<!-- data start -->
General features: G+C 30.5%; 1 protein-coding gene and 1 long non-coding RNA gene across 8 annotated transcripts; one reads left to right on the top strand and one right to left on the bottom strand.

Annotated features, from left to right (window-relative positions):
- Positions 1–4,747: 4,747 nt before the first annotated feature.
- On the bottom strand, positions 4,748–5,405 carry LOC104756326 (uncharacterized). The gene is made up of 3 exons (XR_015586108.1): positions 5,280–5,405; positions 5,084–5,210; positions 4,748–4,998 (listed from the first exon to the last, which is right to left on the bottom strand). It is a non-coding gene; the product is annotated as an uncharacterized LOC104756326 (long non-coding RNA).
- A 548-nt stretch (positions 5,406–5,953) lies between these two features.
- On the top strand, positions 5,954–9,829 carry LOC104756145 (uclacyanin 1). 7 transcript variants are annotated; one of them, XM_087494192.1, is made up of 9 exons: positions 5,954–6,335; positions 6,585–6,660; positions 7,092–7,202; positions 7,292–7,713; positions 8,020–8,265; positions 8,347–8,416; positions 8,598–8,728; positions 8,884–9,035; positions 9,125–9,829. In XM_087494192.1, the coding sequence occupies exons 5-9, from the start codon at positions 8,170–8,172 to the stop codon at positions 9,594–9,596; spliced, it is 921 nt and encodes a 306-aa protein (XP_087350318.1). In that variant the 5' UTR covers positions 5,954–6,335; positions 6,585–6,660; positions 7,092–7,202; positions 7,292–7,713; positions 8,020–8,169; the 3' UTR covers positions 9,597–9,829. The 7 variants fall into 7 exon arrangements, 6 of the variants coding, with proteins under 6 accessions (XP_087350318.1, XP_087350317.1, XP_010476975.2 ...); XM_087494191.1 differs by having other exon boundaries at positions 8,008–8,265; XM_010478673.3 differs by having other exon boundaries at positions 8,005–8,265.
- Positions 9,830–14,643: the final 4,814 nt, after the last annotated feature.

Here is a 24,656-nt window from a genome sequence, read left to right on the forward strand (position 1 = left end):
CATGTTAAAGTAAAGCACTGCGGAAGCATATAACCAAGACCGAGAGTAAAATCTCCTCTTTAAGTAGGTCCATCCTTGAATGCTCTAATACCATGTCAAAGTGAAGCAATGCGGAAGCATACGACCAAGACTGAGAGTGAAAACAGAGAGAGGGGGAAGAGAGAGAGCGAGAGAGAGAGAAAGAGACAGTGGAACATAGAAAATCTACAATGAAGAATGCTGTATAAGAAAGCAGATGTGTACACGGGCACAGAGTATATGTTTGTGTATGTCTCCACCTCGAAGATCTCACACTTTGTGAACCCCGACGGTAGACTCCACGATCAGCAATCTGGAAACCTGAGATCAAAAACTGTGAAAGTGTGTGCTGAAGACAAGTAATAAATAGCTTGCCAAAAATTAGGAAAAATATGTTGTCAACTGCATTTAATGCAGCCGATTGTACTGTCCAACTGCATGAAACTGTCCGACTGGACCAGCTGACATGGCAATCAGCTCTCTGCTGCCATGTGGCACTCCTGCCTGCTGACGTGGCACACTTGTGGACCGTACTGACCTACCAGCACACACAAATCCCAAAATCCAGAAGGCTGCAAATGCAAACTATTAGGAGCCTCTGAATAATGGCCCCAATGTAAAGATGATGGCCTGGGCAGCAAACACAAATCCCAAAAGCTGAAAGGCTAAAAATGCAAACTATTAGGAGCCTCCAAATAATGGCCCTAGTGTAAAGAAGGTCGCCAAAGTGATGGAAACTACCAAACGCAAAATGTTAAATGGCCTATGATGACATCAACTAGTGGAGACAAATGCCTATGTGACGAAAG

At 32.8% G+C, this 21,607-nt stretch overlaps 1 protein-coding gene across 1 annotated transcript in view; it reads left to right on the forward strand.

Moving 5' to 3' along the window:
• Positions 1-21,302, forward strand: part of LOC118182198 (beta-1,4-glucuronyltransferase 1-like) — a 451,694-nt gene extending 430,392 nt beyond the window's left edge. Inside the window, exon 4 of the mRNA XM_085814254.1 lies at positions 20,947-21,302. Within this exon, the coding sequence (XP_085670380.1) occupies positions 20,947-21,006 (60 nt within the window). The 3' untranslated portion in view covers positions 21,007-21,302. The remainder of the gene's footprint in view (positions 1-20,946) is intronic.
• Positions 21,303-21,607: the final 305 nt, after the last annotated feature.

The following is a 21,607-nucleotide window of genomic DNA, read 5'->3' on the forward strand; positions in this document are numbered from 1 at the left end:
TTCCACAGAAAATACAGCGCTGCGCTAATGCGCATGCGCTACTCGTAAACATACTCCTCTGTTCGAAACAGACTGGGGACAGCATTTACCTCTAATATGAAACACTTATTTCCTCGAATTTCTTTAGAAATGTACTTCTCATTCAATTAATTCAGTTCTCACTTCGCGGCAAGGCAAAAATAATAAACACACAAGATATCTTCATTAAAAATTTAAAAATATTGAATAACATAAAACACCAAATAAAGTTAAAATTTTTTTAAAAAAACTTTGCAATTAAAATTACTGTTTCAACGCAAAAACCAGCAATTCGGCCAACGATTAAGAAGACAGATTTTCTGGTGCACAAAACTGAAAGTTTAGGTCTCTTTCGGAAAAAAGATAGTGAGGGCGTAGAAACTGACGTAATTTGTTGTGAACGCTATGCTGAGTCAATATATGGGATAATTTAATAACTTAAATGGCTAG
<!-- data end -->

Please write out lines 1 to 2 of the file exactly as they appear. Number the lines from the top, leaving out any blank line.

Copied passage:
General features: G+C 30.5%; 1 protein-coding gene and 1 long non-coding RNA gene across 8 annotated transcripts; one reads left to right on the top strand and one right to left on the bottom strand.

Annotated features, from left to right (window-relative positions):